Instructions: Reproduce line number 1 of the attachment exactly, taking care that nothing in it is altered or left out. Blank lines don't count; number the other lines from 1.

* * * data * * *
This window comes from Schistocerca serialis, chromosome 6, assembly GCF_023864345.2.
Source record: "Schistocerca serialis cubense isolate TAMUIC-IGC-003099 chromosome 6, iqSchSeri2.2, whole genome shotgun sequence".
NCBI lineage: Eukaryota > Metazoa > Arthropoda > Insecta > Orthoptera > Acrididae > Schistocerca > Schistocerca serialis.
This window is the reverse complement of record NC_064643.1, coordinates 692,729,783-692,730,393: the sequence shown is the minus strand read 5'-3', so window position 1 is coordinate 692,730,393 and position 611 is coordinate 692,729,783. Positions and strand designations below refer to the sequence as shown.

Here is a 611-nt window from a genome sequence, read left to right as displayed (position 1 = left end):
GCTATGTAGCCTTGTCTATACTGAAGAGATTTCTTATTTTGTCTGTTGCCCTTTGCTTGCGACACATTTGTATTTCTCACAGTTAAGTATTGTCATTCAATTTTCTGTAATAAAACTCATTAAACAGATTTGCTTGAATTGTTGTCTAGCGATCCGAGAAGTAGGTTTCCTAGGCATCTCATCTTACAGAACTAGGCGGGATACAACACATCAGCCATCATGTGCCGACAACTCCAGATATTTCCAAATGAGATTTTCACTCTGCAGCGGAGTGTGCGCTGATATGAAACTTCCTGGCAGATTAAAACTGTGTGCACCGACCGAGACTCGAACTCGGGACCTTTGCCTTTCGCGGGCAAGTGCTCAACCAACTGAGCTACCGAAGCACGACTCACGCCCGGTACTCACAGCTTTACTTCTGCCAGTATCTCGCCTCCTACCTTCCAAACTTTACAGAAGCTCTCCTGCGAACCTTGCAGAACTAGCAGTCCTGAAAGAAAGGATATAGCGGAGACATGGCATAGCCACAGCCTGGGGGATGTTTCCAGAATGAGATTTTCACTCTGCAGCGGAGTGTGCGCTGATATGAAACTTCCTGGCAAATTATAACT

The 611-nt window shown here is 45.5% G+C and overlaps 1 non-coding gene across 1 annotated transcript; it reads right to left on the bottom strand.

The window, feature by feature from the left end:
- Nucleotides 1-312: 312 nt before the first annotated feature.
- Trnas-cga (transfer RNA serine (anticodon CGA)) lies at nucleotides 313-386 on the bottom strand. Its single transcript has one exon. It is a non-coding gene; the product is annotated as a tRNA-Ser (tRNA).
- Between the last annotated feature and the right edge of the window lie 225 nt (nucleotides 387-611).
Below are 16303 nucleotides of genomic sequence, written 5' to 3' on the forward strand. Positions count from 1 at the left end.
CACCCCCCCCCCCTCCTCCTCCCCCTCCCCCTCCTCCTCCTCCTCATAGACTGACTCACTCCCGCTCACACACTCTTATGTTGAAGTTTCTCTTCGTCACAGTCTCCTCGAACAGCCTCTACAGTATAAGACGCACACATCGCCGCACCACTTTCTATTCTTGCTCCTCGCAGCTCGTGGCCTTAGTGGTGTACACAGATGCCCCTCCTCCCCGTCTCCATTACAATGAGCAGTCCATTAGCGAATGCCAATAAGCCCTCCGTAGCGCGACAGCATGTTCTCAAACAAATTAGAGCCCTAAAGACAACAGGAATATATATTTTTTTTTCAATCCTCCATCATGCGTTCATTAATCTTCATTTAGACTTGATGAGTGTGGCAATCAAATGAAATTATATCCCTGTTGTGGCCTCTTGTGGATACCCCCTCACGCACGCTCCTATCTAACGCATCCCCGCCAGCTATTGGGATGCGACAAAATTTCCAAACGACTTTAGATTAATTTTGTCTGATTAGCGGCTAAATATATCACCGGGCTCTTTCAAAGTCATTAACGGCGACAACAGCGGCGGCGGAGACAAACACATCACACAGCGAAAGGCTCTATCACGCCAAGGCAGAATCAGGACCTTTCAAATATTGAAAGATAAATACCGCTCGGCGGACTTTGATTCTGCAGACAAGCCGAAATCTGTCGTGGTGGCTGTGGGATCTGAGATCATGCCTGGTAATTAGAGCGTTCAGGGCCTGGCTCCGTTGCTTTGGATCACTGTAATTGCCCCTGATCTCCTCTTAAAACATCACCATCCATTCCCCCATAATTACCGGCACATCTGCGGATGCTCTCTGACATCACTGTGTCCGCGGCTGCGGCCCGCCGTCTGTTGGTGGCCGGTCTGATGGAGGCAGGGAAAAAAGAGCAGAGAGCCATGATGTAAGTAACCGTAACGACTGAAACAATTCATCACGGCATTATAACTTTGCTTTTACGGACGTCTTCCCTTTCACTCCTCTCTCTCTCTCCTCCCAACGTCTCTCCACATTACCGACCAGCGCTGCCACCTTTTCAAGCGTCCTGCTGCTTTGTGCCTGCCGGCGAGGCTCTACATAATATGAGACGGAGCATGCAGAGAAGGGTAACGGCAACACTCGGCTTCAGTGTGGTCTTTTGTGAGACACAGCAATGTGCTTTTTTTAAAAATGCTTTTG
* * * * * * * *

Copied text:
This window comes from Schistocerca serialis, chromosome 6, assembly GCF_023864345.2.